It’s been, thankfully, years since I walked into a showroom. Do you, too, dread the experience, beginning with the sweet greeting, followed inexorably by the required question “What do I have to do to sell you a car TODAY?” My specs were simple at the three places I visited: compact car, four cylinders with good gas mileage, comfortable seats, several safety gizmos, any color but black or white, and—here’s the feature that, I learned at all three places, was the root cause of conflict—but I just felt I deserved: heated seats.

Here’s what I learned, unhappily: in order to buy heated seats, you must buy a “weather package,” which is available only on higher “trim” versions, which only come with a larger engine (and also requires, in the fancier trim package, a moon roof which I can happily live without), which has lower gas mileage, which was one of my most important criteria.

So, the frustrating choice the car companies shrewdly force us to confront is whether keeping our tushes toasty on those freezing Monday mornings is worth spending an extra $3,000 (the weather package and higher trim line) and losing, at least in the three compact cars I considered, 2-3 miles per gallon (“EPA estimated—your actual gas mileage may vary.”).

I hope it’s obvious from this tale how I resolved this showroom conflict. How would you?

About the author: Larry Teller joined EPA’s Philadelphia office in its early months and has worked in environmental assessment, state and congressional liaison, enforcement, and communications. His 28 years with the U.S. Air Force, most as a reservist, give him a different look at government service.

Editor’s Note: The opinions expressed in Greenversations are those of the author. They do not reflect EPA policy, endorsement, or action, and EPA does not verify the accuracy or science of the contents of the blog.

Editor's Note: The opinions expressed here are those of the author. They do not reflect EPA policy, endorsement, or action, and EPA does not verify the accuracy or science of the contents of the blog.

Please share this post. However, please don't change the title or the content. If you do make changes, don't attribute the edited title or content to EPA or the author.

Question of the Week: What would convince you to change your driving habits?

Each week we ask a question related to the environment. Please let us know your thoughts as comments. Feel free to respond to earlier comments or post new ideas. Previous questions.

Driving less, carpooling, and combining errands all mean less pollution. And with fuel prices rising, people are driving less, or driving smarter when they can. But many find it very difficult to drive less because of where they live or what they do.

What would convince you to change your driving habits?

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En español: Cada semana hacemos una pregunta relacionada al medio ambiente. Por favor comparta con nosotros sus pensamientos y comentarios. Siéntase en libertad de responder a comentarios anteriores o plantear nuevas ideas. Preguntas previas.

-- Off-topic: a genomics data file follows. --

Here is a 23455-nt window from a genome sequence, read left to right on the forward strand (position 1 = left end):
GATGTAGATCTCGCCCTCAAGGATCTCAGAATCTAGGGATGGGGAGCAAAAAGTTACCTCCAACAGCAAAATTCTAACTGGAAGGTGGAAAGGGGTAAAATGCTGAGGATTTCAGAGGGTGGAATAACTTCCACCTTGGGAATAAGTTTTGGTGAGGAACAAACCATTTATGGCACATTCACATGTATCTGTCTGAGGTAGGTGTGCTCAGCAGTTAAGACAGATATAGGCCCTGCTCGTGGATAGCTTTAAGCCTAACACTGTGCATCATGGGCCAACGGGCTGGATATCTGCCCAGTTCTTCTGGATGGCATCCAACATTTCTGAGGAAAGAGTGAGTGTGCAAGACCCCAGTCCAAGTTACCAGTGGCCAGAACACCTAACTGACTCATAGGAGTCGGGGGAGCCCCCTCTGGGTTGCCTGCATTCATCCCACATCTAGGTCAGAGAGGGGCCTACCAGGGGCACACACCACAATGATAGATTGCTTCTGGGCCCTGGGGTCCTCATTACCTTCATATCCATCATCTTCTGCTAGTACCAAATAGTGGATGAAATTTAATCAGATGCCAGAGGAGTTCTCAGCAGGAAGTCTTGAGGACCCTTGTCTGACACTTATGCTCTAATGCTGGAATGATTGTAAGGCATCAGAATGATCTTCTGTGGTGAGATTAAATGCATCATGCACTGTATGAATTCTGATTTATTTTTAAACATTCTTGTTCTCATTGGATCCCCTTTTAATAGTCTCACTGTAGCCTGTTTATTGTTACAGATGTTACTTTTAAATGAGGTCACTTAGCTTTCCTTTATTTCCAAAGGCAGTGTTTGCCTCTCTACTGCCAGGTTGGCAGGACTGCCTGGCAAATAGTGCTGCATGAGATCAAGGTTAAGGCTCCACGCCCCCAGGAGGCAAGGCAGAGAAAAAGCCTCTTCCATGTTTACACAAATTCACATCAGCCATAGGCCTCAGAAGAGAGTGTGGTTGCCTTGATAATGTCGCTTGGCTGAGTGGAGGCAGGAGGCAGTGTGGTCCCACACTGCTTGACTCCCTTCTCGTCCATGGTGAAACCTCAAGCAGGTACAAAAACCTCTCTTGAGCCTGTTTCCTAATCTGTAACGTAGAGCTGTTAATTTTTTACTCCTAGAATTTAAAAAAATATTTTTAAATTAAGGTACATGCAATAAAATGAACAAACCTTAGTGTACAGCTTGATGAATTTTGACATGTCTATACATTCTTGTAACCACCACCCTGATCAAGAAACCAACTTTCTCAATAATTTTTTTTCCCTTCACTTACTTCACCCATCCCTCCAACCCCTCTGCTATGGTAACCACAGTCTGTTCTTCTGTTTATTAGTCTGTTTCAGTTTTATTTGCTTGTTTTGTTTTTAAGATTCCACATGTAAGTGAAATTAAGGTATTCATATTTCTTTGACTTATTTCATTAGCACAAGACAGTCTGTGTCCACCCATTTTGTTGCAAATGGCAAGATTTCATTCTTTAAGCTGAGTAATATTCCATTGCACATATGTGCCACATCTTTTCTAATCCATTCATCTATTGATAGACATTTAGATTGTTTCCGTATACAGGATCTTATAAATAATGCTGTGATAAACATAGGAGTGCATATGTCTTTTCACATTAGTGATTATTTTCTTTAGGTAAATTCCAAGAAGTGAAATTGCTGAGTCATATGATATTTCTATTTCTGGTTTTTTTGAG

Actividades como el guiar menos, hacer carpool y combinar mandados todas contribuyen a reducir la contaminación. Mientras los precios del combustible están en alza, las personas están conduciendo menos y lo están haciendo de manera más inteligente siempre que pueden. Sin embargo, a veces se les dificulta guiar menos debido al lugar donde viven o por lo que hacen.

¿Qué le convencería para cambiar sus hábitos de guiar?

Editor's Note: The opinions expressed here are those of the author. They do not reflect EPA policy, endorsement, or action, and EPA does not verify the accuracy or science of the contents of the blog.

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Question of the Week: What do you drive, and why?

Each week we ask a question related to the environment. Please let us know your thoughts as comments. Feel free to respond to earlier comments or post new ideas. Previous questions.

Got wheels? There are as many reasons you have a car, truck, or whatever you drive, as there are types of vehicles from which to choose. But there are also trade-offs in your vehicle choice that affect the environment and your wallet.

What do you drive, and why?

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En español: Cada semana hacemos una pregunta relacionada al medio ambiente. Por favor comparta con nosotros sus pensamientos y comentarios. Siéntase en libertad de responder a comentarios anteriores o plantear nuevas ideas. Preguntas previas.

¿Tienes ruedas? Hay muchas razones para escoger su medio de transporte, sea un automóvil, un camión, o lo que usted decida conducir, así como hay una gran variedad de vehículos que puede escoger. Asimismo, se hacen trueques al seleccionar su vehículo que afectan el medio ambiente y su bolsillo.

¿Qué tipo de vehículo conduce y por qué?

Editor's Note: The opinions expressed here are those of the author. They do not reflect EPA policy, endorsement, or action, and EPA does not verify the accuracy or science of the contents of the blog.

Please share this post. However, please don't change the title or the content. If you do make changes, don't attribute the edited title or content to EPA or the author.